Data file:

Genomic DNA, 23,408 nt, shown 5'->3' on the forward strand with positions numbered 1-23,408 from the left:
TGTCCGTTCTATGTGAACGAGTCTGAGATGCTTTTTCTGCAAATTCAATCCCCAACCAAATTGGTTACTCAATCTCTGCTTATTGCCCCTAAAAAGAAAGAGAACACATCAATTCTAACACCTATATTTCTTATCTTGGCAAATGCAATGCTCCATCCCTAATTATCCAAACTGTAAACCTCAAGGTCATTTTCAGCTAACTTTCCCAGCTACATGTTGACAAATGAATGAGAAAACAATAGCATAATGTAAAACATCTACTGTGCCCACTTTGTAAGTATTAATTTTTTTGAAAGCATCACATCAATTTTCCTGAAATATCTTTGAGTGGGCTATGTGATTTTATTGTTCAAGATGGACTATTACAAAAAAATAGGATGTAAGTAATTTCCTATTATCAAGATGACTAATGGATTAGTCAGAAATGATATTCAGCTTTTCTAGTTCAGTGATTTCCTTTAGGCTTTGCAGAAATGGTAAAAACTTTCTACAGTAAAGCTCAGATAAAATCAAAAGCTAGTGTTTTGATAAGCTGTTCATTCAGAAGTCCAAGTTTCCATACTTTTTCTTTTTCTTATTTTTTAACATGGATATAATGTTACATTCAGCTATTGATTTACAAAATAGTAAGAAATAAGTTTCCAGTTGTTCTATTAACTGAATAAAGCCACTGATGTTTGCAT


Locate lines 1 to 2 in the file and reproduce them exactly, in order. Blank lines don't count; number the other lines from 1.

Genomic DNA, 23,408 nt, shown 5'->3' on the forward strand with positions numbered 1-23,408 from the left:
TGTCCGTTCTATGTGAACGAGTCTGAGATGCTTTTTCTGCAAATTCAATCCCCAACCAAATTGGTTACTCAATCTCTGCTTATTGCCCCTAAAAAGAAAGAGAACACATCAATTCTAACACCTATATTTCTTATCTTGGCAAATGCAATGCTCCATCCCTAATTATCCAAACTGTAAACCTCAAGGTCATTTTCAGCTAACTTTCCCAGCTACATGTTGACAAATGAATGAGAAAACAATAGCATAATGTAAAACATCTACTGTGCCCACTTTGTAAGTATTAATTTTTTTGAAAGCATCACATCAATTTTCCTGAAATATCTTTGAGTGGGCTATGTGATTTTATTGTTCAAGATGGACTATTACAAAAAAATAGGATGTAAGTAATTTCCTATTATCAAGATGACTAATGGATTAGTCAGAAATGATATTCAGCTTTTCTAGTTCAGTGATTTCCTTTAGGCTTTGCAGAAATGGTAAAAACTTTCTACAGTAAAGCTCAGATAAAATCAAAAGCTAGTGTTTTGATAAGCTGTTCATTCAGAAGTCCAAGTTTCCATACTTTTTCTTTTTCTTATTTTTTAACATGGATATAATGTTACATTCAGCTATTGATTTACAAAATAGTAAGAAATAAGTTTCCAGTTGTTCTATTAACTGAATAAAGCCACTGATGTTTGCAT